Jesus said, “You shall love the Lord your God with all your heart and with all your soul and with all your mind. This is the great and first commandment” (Matthew 22:36-38). Unfortunately, many Christians have given their hearts and souls to God, but have given their minds to the world. Harry Blamires, believing the Christian mind has become thoroughly secularized, writes, “There is no longer a Christian mind.” Modernism and post-modernism have several things in common. Both hold to the sovereignty of the individual (man is the measure of all things) and both vehemently reject divine revelation as a starting point for human thought. Descartes is usually credited with kicking off the whole modern project when the foundation of his thinking became his own existence (cogito ergo sum) rather than the existence of God and divine revelation.

Today, the Christian mind is steeped in modernism. Many Christians attend church and attempt to live moral lives, but because their minds are thoroughly modern, the sovereignty of the individual takes precedent over the sovereignty of God. This can be illustrated by observing the lives of many Christians and their attitudes toward church. Individual Christians rarely see themselves as a vital part of a divinely established community; they view church as an extracurricular activity in which they will participate unless there are better alternatives (i.e. Golf, a weekend at the lake, or mowing the lawn). The individual desire trumps the divine command to, “not forsake the assembling of yourselves together” (Hebrews 10:25). This sovereign individualism also shows itself in church business meetings and when Christians, like the modern consumer, shop for a church to meet their needs.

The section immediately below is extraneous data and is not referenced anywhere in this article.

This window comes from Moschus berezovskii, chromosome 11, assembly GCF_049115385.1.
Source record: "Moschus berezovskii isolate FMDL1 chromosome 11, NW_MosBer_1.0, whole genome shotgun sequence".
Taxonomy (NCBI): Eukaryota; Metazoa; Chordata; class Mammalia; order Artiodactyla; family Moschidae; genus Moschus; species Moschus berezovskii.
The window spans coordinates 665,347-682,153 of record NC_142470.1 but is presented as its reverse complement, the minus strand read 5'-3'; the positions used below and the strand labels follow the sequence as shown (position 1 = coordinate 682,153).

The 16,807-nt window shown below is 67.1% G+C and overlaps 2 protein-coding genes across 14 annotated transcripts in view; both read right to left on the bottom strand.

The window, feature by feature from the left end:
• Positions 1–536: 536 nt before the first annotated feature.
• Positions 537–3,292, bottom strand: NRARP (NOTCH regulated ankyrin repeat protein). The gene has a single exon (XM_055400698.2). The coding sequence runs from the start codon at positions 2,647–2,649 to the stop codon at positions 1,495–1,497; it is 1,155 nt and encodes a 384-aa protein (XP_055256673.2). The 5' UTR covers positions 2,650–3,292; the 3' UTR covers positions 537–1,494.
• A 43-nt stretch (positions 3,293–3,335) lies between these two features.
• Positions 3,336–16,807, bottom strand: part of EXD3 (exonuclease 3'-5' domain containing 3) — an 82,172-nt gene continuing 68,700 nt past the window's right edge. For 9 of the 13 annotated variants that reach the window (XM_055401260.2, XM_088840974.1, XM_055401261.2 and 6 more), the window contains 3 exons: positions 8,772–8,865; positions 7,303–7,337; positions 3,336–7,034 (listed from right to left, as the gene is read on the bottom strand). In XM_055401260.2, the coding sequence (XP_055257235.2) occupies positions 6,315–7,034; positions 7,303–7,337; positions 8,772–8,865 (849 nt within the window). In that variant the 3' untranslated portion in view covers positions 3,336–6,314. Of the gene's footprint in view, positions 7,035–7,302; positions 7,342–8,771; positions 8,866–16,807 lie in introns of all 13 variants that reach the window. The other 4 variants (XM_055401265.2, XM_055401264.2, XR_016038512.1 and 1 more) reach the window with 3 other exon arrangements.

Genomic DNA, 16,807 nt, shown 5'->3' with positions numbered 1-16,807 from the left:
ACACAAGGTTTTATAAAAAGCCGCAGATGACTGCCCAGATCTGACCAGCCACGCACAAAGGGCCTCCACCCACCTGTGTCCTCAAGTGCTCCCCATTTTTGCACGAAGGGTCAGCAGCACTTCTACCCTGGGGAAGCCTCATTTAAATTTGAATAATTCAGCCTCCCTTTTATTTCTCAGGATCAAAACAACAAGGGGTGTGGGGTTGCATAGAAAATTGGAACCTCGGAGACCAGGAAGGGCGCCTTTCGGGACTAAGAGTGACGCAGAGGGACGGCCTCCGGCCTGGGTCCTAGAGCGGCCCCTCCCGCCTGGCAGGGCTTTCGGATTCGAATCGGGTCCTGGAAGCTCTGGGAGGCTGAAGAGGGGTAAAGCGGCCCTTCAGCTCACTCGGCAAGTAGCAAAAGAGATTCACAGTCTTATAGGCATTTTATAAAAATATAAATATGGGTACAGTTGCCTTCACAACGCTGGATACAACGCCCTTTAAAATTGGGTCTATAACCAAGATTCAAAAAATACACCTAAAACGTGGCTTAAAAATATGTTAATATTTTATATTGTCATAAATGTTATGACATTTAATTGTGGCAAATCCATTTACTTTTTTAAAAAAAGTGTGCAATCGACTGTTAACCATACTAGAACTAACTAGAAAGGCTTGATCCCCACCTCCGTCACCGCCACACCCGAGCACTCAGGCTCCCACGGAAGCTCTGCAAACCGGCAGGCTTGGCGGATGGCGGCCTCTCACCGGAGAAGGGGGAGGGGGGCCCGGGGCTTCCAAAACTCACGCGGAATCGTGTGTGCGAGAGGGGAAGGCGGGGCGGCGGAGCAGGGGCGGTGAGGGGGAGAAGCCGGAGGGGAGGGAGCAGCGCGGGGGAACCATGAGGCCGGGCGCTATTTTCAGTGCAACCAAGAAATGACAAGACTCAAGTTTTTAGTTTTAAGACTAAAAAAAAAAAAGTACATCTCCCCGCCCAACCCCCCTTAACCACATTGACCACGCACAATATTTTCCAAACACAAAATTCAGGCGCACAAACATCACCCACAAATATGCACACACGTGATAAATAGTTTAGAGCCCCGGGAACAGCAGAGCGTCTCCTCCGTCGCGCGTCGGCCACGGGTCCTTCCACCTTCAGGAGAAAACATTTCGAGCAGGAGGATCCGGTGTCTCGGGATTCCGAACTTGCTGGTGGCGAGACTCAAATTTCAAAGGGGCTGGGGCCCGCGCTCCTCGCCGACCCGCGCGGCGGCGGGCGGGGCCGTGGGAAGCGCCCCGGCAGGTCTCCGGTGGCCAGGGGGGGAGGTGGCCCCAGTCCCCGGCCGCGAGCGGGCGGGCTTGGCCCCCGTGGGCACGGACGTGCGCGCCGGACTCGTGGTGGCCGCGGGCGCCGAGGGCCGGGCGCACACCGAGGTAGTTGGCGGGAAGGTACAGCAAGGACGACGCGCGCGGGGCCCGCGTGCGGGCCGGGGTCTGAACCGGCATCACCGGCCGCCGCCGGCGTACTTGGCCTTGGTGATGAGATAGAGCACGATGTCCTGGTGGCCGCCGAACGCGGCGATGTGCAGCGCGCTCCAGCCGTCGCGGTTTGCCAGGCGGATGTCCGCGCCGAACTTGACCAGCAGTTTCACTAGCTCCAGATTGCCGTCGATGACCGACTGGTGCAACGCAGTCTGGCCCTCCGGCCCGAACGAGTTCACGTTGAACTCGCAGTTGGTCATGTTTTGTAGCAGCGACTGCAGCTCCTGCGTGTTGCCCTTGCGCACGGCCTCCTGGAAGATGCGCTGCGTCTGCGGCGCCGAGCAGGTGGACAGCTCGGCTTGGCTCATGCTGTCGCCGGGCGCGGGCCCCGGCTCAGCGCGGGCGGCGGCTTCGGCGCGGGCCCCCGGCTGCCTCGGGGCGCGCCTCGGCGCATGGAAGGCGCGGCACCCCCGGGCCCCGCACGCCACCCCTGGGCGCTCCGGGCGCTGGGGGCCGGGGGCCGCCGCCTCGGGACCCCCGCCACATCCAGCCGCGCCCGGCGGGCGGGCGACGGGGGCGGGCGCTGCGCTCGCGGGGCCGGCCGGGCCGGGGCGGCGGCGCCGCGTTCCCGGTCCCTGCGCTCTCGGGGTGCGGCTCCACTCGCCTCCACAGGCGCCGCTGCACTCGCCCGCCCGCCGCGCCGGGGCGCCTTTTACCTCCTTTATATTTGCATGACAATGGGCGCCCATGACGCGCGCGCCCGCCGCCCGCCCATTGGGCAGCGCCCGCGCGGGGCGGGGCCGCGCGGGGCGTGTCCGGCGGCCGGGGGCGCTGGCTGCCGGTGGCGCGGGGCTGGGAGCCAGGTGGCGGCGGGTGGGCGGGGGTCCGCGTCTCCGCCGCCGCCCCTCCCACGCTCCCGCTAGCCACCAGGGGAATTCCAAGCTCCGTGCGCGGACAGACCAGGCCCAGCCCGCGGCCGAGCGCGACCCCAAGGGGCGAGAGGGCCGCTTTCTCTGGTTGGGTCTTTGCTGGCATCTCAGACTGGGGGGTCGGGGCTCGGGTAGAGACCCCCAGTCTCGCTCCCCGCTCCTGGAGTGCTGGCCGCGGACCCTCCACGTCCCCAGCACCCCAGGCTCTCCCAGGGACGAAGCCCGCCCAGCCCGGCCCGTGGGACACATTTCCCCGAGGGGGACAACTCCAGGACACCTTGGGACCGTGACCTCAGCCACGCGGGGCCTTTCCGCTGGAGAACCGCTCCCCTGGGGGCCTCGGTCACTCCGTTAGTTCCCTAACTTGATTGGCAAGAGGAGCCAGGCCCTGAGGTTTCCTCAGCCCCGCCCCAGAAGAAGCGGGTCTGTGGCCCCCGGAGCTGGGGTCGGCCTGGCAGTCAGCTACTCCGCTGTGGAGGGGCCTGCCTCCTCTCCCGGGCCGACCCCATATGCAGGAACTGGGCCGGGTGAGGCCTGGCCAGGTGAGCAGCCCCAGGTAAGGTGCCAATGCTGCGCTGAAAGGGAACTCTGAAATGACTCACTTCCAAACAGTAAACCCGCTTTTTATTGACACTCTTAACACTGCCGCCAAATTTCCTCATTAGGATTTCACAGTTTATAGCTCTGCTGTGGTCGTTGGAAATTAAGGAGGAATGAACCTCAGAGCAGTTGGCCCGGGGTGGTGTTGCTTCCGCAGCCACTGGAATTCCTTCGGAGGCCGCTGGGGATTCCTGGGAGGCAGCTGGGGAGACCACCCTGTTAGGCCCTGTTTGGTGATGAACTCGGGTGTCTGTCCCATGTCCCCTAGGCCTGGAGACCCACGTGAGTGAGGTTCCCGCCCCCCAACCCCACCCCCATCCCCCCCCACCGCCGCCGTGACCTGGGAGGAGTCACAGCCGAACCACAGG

The modern mindset of Christians is in full view when they refuse to see the world through the lens of divine revelation. This is observed when Christians reject a certain doctrines because it offends their sensibilities. It is also seen in the way many Christians divide their sacred life (Sunday morning) from their secular life (Sunday afternoon through Saturday). The Christian professor may attend church, but does not allow the biblical worldview to inform her thinking on the subjects she teaches. The Christian lawyer may teach Sunday School, but he does not allow the Scripture to shape the way he practices law. Christians who elevate themselves as the arbiter of all knowledge and suppress or reject divine revelation are not thinking christianly; they do not love God with all of their minds.

In the past, Christians have been some of the greatest thinkers, and their thoughts have changed the world. While they were not flawless, they were unashamedly Christian. They believed in the sovereignty of God and divine revelation. They loved God not only with their hearts and souls, but with their minds as well. To love God with our minds is to allow the authority and the grid of Scripture (creation, fall, redemption, and consummation) to shape all of our thinking and actions. This is what it means to be a Christian (2 Tim. 3:16-17).

Dr. Billy Elkins is the pastor of Trinity Church of Chickasha, OK. He is a graduate of Chickasha High School, has a B.A. in Fine Art from the University of Science and Arts of Oklahoma, a Master of Divinity with Biblical Languages from Southwestern Baptist Theological Seminary, FT. Worth, TX, and a Ph.D. in Apologetics and Philosophy from the Southern Baptist Theological Seminary, Louisville, KY. He and his wife Crystal have three sons, two daughters-in-law, and one Granddaughter. Billy enjoys time with his family, gardening, and reading alongside his dog, Luther. 

What does it mean to love God with all of our minds?